Q: Mark, everyone knows we can’t judge the internal forum, so how can you argue Pope Benedict’s intent in rendering his resignation?

A: While it is impossible to know or judge his intent DIRECTLY, we most certainly can and should examine the EXTERNAL MANIFESTATION of the act which he attempted to execute in the Declaratio.

Can. 332§2. “If it happens that the Roman Pontiff resigns his office, it is required for validity that the resignation is made freely and properly manifested but not that it is accepted by anyone.”

After he manifestly did NOT resign his office in the Declaratio, the external manifestation that unfolded in the sad spring of 2013 included things like his Fisherman’s Ring was not destroyed, he kept “Pope” in his title, he kept the form of address “His Holiness,” he continued to wear the white cassock, and live inside the Vatican, giving his Apostolic Blessing. Don’t be gaslighted. Pope Benedict obviously still considered himself in some way papal, which means he was in substantial error about the thing he was resigning.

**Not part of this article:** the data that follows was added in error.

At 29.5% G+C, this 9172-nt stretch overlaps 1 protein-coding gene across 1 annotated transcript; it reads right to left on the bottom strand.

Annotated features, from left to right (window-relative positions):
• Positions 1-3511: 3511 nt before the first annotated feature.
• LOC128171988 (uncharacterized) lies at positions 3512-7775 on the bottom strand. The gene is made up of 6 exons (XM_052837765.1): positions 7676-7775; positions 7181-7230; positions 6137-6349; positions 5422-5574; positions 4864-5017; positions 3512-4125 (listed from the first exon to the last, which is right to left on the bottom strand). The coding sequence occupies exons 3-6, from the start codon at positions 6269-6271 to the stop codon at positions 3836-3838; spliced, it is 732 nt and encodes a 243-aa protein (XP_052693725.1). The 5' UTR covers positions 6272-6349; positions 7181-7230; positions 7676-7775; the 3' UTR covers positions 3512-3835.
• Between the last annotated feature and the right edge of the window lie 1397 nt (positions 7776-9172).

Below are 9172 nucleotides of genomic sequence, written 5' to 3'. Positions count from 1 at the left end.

Can. 188. “A resignation made out of grave fear that is inflicted unjustly or out of malice, substantial error, or simony is invalid by the law itself.”

In fact, since the external manifestation points so obviously to substantial error, this manifest evidentiary proofset counts more than Pope Benedict’s own denials. It is claimed that Benedict said at various times that his act was made with completely free will, and any notion of a failed abdication is “absurd.” But since our charge is substantial error as it relates to the essential nature of the act, and further to the nature of the papacy itself, the mind of Pope Benedict, far from being the arbiter of reality, is actually the thing that is on trial here! Not his personal motivation, mind you, but rather the objective facts of what he did or didn’t do. What is clear in the Declaratio is that he intended to resign something… the words suggest resigning the active ministry, and remember he explicitly did NOT resign the office. Then two weeks went by whilst he explained to everyone how HIS resignation wasn’t going to MANIFEST like any other resignation in history.

Nothing to see here…

All of this and more is artfully explained in Chapter Two of Dr. Mazza’s new book, The Third Secret of Fatima and the Synodal Church, Volume I: Pope Benedict’s Resignation, which you should acquire forthwith.

Now enjoy another fact-filled essay from 2014…